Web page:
My mother co-signed car loan for her grandson. Car was repo'ed 7/11/20. As executor of her estate ( she passed in 5/20), I received notice that the car would be sold on 7/29/20. I did not receive that letter prior to the sale date. The estate is in probate process in WV. ( I live out of state).

Is the estate responsible for any remaining debt if the car sold for less than the balance on the loan? The grandson tried to negotiate payments for past due amount but the bank would not even talk to him about it.

  • This is something you need to discuss with your estate attorney to make sure everyone's interests are protected and the contents of the estate are handled appropriately.
    – Eric
    Aug 3, 2020 at 20:14

1 Answer 1


Is the estate responsible for any remaining debt if the car sold for less than the balance on the loan?

Yes, as well as the grandson (assuming he is the cosigner). My guess is the "deal" he tried to make with the bank was not satisfactory when they know they can more likely get the full amount from the estate. Or he is lying to you hoping to get out of the debt.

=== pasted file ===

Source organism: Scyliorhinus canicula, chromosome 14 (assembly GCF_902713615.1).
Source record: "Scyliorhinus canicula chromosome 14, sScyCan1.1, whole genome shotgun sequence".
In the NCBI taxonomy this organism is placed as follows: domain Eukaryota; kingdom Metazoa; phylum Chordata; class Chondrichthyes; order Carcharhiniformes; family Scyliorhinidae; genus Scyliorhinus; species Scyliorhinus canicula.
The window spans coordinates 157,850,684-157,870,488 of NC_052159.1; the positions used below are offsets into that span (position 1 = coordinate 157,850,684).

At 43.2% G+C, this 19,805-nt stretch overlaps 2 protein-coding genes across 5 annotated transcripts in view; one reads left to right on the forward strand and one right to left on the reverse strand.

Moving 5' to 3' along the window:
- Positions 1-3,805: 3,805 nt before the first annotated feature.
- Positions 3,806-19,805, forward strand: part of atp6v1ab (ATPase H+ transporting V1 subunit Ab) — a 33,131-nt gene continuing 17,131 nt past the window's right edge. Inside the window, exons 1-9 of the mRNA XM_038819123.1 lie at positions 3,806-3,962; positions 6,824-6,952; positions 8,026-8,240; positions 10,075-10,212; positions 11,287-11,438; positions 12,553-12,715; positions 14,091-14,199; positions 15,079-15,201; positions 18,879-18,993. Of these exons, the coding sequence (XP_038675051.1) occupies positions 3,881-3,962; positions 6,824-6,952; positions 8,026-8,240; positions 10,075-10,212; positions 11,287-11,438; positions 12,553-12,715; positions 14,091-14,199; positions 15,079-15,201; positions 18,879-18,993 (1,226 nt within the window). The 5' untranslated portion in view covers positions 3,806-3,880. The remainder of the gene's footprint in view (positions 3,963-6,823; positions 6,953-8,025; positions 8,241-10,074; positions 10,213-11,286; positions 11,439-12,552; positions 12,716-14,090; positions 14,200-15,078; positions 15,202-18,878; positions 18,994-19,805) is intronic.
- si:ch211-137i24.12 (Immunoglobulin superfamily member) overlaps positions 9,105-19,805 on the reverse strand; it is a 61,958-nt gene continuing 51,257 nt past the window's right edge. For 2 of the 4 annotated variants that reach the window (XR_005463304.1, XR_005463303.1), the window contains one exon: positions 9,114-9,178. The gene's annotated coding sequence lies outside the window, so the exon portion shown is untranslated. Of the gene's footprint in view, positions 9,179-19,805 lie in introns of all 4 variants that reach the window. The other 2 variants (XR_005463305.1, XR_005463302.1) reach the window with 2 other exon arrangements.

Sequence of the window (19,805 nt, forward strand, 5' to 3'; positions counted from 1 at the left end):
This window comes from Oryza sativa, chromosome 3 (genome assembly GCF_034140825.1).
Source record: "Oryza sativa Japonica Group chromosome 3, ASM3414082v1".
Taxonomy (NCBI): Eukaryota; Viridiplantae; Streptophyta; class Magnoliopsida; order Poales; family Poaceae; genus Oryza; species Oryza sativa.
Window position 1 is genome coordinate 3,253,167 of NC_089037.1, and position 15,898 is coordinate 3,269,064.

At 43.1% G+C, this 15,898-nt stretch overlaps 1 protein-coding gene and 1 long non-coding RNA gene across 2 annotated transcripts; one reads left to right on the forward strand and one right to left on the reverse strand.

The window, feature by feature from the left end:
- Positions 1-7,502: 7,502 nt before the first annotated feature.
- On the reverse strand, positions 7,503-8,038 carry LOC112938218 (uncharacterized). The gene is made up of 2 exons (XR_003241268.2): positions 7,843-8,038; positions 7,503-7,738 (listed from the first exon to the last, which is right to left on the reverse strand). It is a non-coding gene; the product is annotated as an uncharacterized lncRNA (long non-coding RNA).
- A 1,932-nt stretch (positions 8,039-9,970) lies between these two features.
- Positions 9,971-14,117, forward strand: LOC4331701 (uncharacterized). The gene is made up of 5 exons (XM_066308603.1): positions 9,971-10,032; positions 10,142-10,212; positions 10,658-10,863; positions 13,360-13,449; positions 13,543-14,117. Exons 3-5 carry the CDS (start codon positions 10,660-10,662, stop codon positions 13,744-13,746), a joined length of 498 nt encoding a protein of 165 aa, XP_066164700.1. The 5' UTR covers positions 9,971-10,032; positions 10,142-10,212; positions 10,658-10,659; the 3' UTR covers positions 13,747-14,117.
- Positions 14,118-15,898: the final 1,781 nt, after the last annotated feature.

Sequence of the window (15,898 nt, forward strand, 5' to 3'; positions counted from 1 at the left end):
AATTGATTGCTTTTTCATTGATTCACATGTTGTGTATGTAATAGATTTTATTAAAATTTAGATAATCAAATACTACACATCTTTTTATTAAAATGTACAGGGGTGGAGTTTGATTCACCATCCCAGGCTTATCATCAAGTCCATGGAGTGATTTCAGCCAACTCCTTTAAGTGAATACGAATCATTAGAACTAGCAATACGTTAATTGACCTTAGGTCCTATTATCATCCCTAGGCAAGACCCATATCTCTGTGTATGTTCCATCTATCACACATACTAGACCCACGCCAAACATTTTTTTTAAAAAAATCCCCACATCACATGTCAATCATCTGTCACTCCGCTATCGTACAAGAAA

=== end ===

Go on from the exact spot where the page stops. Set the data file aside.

• Interesting. Say it was a 5 year loan, and mom died months after signing. What happens if the estate is settled and a year or two later, the payments stop? Is it the executor’s job to track down what the deceased may have co-signed for any friends or relatives? Aug 3, 2020 at 3:40
  • 2
    It is the executor's job to make a reasonable attempt to establish the estate's obligations and to notify potential creditors. But, of course, perfection is not required. Often, a public notice is required and the lender may or may not see it and file. If the lender does not file and a public notice has been made as required, then the lender cannot claim against the estate once the time period for claims ends. Aug 3, 2020 at 5:29
  • @DavidSchwartz As of a quarter century ago I found most debt collectors were very sloppy about filing with the court. In dealing with my mother's estate a few of the bills the creditor listened and filed properly and eventually got paid. Most got turned over to debt collectors--and none of them listened when I told them it was an estate situation and they had to file with the court. In the end no debt collector saw a penny. Feb 20, 2023 at 22:08

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